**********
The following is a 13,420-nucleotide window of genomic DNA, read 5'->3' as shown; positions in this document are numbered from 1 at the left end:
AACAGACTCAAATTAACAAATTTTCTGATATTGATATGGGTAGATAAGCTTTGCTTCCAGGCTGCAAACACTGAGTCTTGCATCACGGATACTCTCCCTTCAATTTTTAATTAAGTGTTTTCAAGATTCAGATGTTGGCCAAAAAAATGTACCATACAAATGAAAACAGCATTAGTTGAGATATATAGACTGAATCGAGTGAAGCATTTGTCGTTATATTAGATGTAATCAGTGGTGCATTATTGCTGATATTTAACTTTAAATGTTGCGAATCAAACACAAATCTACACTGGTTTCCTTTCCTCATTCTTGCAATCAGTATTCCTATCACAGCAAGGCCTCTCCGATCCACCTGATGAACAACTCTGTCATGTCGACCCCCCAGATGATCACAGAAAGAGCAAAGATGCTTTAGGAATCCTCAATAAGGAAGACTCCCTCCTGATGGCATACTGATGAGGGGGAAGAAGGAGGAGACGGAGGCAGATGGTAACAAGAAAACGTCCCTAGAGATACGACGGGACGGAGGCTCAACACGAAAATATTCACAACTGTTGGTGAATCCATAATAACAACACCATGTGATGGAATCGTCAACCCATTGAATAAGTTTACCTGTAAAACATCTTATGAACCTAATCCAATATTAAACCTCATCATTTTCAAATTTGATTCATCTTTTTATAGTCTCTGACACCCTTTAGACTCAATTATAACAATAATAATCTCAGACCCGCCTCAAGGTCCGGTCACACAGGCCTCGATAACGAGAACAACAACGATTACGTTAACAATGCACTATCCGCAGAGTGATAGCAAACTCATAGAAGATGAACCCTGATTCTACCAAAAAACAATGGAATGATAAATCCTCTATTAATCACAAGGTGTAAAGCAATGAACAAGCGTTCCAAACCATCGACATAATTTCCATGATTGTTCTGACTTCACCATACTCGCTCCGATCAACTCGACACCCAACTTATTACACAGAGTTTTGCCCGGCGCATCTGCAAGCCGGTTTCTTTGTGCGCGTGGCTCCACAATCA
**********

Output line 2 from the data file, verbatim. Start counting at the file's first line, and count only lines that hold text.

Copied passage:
AACAGACTCAAATTAACAAATTTTCTGATATTGATATGGGTAGATAAGCTTTGCTTCCAGGCTGCAAACACTGAGTCTTGCATCACGGATACTCTCCCTTCAATTTTTAATTAAGTGTTTTCAAGATTCAGATGTTGGCCAAAAAAATGTACCATACAAATGAAAACAGCATTAGTTGAGATATATAGACTGAATCGAGTGAAGCATTTGTCGTTATATTAGATGTAATCAGTGGTGCATTATTGCTGATATTTAACTTTAAATGTTGCGAATCAAACACAAATCTACACTGGTTTCCTTTCCTCATTCTTGCAATCAGTATTCCTATCACAGCAAGGCCTCTCCGATCCACCTGATGAACAACTCTGTCATGTCGACCCCCCAGATGATCACAGAAAGAGCAAAGATGCTTTAGGAATCCTCAATAAGGAAGACTCCCTCCTGATGGCATACTGATGAGGGGGAAGAAGGAGGAGACGGAGGCAGATGGTAACAAGAAAACGTCCCTAGAGATACGACGGGACGGAGGCTCAACACGAAAATATTCACAACTGTTGGTGAATCCATAATAACAACACCATGTGATGGAATCGTCAACCCATTGAATAAGTTTACCTGTAAAACATCTTATGAACCTAATCCAATATTAAACCTCATCATTTTCAAATTTGATTCATCTTTTTATAGTCTCTGACACCCTTTAGACTCAATTATAACAATAATAATCTCAGACCCGCCTCAAGGTCCGGTCACACAGGCCTCGATAACGAGAACAACAACGATTACGTTAACAATGCACTATCCGCAGAGTGATAGCAAACTCATAGAAGATGAACCCTGATTCTACCAAAAAACAATGGAATGATAAATCCTCTATTAATCACAAGGTGTAAAGCAATGAACAAGCGTTCCAAACCATCGACATAATTTCCATGATTGTTCTGACTTCACCATACTCGCTCCGATCAACTCGACACCCAACTTATTACACAGAGTTTTGCCCGGCGCATCTGCAAGCCGGTTTCTTTGTGCGCGTGGCTCCACAATCA